With nearly three decades worth of episodes under its belt, The Simpsons has come a long way from its humble beginnings as an interstitial animated short for The Tracey Ullman Show. All of that time naturally engendered large shifts in the show's direction, but when The Simpsons was at its peak, it was unrivaled in terms of handling emotional issues on prime time.
Sad Simpsons episodes are a crucial part of the show. They really managed to make you laugh just as hard as they made you cry. Let's remember these impactful Simpsons moments, and recall why we first fell in love with Springfield's most dysfunctional family.
Marcia Wallace was the talented, Emmy Award-winning actress who provided the voice of Bart's teacher, Mrs. Krabappel, from 1990-2013. Sadly, Marcia passed away due to illness in October of 2013. The creators of The Simpsons consider her irreplaceable, and so they decided to retire the character, rather than recast. As a tribute, the third episode of the show's 25th season, "Four Regrettings and a Funeral," featured a moving tribute to Wallace.
In that episode's opening credits, Bart's usual gag of writing humorous lines on the chalkboard as punishment was replaced by only a single line, reading: "We'll really miss you, Mrs. K." It was a lovely gesture in honor of one of The Simpsons' best characters and actors.
The granddaddy of all emotional Simpsons moments arrived in Season 6 with the episode "And Maggie Makes Three." In the episode, the family looked through old photo albums and in the process reminisced about the unplanned birth of Maggie. We see how Homer's plans for a different life (his dream was to work at Barney's Bowlarama) are completely tossed out the window by Maggie's birth. He's forced to beg for his old position back at the nuclear plant.
He's able to get the job, but is forced to forever look at a special unmotivational plaque that reads, "Don't forget, you're here forever." At the end of the episode, the kids ask Homer why there are no picture of Maggie in the photo albums and Homer replies that there are pictures, but he keeps them where he needs the most cheering up. All of Maggie's pictures cover up the plaque so it reads, "Do it for her." It's a beautifully devastating moment, even if it's kind of weird Homer elected not to include Bart and Lisa.
"Mother Simpson" is the eighth episode of the show's seventh season, and it deals with the return of Homer's fugitive hippie mother, Mona (Glenn Close). At that point in the series, she had never been seen before. Mona comes back to Springfield because she thinks Homer is dead, and the two are overjoyed upon reuniting.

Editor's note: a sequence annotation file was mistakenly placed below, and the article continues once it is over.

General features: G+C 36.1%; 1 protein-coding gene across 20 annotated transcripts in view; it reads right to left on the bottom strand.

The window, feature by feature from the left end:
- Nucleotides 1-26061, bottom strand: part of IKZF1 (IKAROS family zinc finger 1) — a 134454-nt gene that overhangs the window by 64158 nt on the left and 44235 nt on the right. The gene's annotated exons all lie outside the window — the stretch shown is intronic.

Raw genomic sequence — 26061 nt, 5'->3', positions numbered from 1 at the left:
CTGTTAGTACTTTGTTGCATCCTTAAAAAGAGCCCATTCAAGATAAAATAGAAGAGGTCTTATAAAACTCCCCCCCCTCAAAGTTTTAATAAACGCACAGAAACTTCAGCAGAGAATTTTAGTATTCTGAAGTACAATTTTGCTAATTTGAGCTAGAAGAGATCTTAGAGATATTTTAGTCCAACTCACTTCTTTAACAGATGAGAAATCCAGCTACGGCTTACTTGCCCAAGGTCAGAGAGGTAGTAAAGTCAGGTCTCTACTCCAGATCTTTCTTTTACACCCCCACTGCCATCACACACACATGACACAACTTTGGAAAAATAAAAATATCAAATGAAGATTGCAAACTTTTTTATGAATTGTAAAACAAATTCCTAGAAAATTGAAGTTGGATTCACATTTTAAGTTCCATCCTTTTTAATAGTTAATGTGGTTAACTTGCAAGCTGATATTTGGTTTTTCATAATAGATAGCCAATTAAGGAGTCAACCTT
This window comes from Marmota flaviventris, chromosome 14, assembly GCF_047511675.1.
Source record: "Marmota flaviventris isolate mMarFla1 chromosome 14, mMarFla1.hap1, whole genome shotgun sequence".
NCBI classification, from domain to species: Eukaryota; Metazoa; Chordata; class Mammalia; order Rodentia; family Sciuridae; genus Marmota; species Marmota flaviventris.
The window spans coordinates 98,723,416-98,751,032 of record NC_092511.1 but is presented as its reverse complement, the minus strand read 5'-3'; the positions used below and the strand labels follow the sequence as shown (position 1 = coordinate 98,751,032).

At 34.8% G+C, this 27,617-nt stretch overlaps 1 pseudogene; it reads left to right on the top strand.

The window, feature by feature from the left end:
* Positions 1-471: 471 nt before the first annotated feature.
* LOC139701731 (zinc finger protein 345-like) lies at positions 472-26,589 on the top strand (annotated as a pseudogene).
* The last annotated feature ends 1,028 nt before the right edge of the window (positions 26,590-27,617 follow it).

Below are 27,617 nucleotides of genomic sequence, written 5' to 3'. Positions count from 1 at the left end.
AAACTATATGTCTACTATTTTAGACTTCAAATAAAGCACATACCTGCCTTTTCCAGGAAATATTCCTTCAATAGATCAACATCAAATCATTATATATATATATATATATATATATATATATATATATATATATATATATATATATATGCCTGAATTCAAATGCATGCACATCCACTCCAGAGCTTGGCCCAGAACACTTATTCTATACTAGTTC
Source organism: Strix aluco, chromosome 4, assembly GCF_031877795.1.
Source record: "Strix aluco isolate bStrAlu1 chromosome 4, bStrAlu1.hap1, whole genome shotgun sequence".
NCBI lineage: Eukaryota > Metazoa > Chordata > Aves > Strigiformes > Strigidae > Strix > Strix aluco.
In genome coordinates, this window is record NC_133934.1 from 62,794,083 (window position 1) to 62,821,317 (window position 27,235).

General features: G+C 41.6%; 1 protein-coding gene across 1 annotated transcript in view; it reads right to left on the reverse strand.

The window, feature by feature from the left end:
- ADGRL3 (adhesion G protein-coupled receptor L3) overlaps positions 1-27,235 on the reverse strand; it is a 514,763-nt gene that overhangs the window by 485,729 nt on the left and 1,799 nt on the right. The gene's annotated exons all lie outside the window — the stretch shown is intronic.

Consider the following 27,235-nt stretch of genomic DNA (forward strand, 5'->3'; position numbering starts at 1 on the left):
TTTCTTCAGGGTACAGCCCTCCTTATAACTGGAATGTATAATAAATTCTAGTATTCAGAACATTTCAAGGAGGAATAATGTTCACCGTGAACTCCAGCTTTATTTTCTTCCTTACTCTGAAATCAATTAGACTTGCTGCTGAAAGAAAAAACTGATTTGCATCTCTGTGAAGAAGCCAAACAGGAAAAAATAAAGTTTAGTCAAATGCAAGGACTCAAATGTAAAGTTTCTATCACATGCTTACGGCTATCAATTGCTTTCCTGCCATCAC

After acting suspicious, Mona reveals her past to the family, in particular the fact that she's on the run for sabotaging Mr. Burns's germ warfare lab back in the '70s. Sadly, Burns finds out that Mona has returned and she's forced to go back on the lam to avoid being arrested. The episode ends with a mostly silent credit sequence accompanied only by composer Alf Clausen's beautiful score as Homer stares up at the stars and contemplates his life.
Homer Simpson's appetite has always gotten him into trouble, but never was it worse than in "One Fish, Two Fish, Blowfish, Blue Fish," the 11th episode of Season 2. While out for sushi, Homer insists on trying fugu, a dish made from poisonous blowfish that must be perfectly prepared to be eaten safely. After eating it, Homer is informed that the dish may have been prepared incorrectly. Dr. Hibbert tells him that he likely only has 22 hours to live.
Accepting his fate, Homer decides to spend his last day wrapping up his affairs, crossing items off his bucket list, and spending time with his loved ones. As dawn approaches, he slumps over in his chair and appears dead, but Marge discovers him to be simply asleep. Homer's "final" day is full of bittersweet moments, and as he looks at his sleeping family for what he believes to be the last time, the episode really makes you feel that he's about to die, even when you watch it for the hundredth time.